The most recent widely used classification is by Choi et al. who characterized five different types of duplicated bile ducts with the most common variants being III and IV, with one duct opening into the major duodenal papilla and the ACBD opening into the stomach, duodenum, or pancreatic duct. In addition, type III is further classified as (a) or (b) depending on if they are without or with intrahepatic communicating channels, respectively.
Although rare, recognizing this anomaly, and other more common variants, is important in the preoperative period to help avoid duct injury and because of associated abnormalities, including malignancies. In a review of the Japanese literature by Yamashita et al., of the total 47 cases of DCBD, 3 were associated with gastric malignancies, all of which were in cases of drainage into the stomach (16 of the 47 cases). Other malignancies included gallbladder, ampullary, and pancreatic cancers, but these were only associated with drainage into the duodenum or pancreatic duct. Given the ACBD appears to lack a normal sphincter, it is believed that reflux of the bile into the stomach may be the source of carcinogenesis. Other associated abnormalities included cholelithiasis, choledochal cysts, and pancreaticobiliary maljunction.
In our case, the variant anatomy was initially suggested on CT and confirmed by MRCP. If anatomic variants are suspected, then either MRCP, CT cholangiography, or ERCP are the best options to fully visualize the aberrant biliary anatomy. Given that ERCP is an invasive technique potentially leading to serious complications, MRCP and CT cholangiography are likely the best initial imaging studies.[7,8]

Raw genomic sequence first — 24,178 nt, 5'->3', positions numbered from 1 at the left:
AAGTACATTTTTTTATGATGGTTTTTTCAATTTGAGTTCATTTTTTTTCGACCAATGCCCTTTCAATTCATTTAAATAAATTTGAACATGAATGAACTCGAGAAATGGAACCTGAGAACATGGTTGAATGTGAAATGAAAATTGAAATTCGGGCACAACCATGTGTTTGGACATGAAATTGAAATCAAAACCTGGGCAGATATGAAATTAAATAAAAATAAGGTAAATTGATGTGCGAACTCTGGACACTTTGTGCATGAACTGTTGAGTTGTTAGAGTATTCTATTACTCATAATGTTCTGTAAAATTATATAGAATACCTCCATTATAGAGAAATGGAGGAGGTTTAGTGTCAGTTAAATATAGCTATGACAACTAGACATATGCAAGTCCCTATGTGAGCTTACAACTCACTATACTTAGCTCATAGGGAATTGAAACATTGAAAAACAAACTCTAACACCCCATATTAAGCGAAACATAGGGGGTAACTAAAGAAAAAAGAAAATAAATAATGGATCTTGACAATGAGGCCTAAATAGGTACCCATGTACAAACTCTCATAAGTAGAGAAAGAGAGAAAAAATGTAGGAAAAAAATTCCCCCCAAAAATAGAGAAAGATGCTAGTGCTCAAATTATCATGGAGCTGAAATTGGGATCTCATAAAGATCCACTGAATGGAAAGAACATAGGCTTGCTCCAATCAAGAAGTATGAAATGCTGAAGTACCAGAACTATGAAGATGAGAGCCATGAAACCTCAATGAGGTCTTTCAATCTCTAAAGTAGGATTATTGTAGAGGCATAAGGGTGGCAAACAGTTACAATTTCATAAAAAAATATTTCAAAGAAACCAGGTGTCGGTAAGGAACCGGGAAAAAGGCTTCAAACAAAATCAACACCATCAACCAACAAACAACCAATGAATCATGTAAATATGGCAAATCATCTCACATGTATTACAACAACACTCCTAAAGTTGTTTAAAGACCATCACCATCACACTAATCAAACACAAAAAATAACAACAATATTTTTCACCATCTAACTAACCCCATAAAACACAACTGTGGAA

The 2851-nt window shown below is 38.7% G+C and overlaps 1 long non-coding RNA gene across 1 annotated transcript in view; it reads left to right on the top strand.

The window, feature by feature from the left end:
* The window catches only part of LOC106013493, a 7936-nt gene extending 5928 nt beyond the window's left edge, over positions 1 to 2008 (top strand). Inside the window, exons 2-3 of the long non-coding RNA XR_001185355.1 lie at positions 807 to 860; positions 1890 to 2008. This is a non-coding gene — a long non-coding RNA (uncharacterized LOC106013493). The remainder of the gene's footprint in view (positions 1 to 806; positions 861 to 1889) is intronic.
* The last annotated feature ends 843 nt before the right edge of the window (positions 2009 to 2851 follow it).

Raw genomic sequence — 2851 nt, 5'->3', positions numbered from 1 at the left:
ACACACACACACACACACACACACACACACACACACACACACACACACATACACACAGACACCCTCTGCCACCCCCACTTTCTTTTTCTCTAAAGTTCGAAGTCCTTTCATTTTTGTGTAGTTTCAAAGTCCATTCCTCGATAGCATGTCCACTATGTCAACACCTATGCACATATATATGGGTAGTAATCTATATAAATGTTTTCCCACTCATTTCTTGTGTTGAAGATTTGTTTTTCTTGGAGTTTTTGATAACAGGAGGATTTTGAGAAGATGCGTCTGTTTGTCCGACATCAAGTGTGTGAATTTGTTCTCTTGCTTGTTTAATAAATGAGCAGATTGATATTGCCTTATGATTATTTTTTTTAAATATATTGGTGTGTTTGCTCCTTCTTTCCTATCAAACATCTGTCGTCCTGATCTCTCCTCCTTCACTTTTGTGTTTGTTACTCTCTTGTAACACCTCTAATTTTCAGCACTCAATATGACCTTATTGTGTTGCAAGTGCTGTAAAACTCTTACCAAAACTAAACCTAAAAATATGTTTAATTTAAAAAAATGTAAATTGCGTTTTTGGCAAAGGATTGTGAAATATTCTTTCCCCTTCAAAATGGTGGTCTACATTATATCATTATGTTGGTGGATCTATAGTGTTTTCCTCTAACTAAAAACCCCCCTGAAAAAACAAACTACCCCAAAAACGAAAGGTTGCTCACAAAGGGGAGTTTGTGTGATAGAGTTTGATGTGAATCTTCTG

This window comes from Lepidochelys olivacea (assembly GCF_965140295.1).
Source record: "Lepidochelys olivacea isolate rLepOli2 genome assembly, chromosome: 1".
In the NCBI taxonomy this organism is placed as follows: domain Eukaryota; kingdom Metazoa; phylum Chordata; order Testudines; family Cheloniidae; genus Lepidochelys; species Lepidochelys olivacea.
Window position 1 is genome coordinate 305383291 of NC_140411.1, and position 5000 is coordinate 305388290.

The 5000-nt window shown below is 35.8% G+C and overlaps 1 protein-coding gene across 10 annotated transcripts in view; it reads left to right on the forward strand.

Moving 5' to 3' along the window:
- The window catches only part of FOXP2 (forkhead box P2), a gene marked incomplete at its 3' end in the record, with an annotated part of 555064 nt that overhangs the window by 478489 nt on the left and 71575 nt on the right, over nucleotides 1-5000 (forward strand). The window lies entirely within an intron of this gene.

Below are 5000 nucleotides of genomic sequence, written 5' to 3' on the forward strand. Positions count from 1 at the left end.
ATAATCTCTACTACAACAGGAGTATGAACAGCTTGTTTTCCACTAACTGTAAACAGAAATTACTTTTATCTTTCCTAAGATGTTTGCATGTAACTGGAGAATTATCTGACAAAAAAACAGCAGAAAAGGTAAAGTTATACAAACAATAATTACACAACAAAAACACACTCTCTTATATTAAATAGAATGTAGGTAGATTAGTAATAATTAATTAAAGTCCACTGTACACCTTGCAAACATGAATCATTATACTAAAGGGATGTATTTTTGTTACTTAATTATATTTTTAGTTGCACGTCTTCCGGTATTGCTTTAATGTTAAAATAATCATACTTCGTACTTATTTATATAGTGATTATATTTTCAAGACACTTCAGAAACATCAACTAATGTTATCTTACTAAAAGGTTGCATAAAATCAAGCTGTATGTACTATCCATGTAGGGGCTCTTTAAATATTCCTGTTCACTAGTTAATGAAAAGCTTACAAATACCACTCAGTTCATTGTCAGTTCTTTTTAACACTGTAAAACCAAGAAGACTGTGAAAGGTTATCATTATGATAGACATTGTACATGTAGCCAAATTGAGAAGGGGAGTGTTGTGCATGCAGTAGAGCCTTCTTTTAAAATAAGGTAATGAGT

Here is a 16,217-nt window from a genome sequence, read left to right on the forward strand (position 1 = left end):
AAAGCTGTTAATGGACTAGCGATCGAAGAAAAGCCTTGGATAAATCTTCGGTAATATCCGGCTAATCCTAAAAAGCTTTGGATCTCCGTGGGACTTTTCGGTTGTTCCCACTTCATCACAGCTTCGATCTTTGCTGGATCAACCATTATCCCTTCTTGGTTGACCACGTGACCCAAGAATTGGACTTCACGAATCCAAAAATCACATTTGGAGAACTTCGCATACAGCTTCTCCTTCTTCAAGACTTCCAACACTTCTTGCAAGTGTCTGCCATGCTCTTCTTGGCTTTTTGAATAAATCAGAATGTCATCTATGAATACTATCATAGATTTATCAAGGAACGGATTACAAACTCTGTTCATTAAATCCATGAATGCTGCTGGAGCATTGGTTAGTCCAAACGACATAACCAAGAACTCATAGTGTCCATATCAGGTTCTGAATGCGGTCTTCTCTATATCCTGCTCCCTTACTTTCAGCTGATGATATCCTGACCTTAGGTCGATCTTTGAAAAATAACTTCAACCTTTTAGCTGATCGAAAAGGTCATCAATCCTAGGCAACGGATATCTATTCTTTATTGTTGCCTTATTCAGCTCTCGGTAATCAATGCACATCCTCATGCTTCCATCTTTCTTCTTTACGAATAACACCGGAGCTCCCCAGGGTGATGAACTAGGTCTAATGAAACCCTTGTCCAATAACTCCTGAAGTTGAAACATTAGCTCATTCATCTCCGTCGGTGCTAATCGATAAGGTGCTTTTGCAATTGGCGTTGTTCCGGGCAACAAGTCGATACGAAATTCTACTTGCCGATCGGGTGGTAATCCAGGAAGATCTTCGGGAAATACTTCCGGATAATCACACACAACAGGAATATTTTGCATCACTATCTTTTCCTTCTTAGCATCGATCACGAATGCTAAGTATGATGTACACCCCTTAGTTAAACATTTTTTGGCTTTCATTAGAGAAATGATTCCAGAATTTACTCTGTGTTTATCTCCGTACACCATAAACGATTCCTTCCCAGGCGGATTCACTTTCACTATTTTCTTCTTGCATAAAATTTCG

Given our patient’s findings on imaging and clinical presentation, general surgery and gastrointestinal team were consulted. In accordance with guidelines as previously discussed, the gastrointestinal team considered evaluation for endoscopic evaluation of gastric mucosa but deferred given the patient’s age. Ultimately, the gastroenterology team noted that given the stability overtime, lack of red flags, and patient’s older age, no further evaluation was currently needed. General surgery also felt that intervention for duplicated common bile duct was not needed at this time.
Based on the classification system set by Choi et al., this case demonstrates a Class IIIa duplicated bile duct. Recognizing this anomaly is important in preoperative planning and to avoid any possible associated morbidity and mortality. In addition, these anomalies can be associated with ectopic drainage and chronic reflux. The increased risk of malignancy must be considered and operative planning and subsequent surveillance decided based on the increased risks.
Declaration of patient consent
Patient’s consent not required as patients identity is not disclosed or compromised.
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Conflicts of interest
There are no conflicts of interest.
- Nihon Geka Gakkai Zasshi. 1988;89:1296-301.A case of duplication of the common bile duct with anomaly of the intrahepatic bile duct.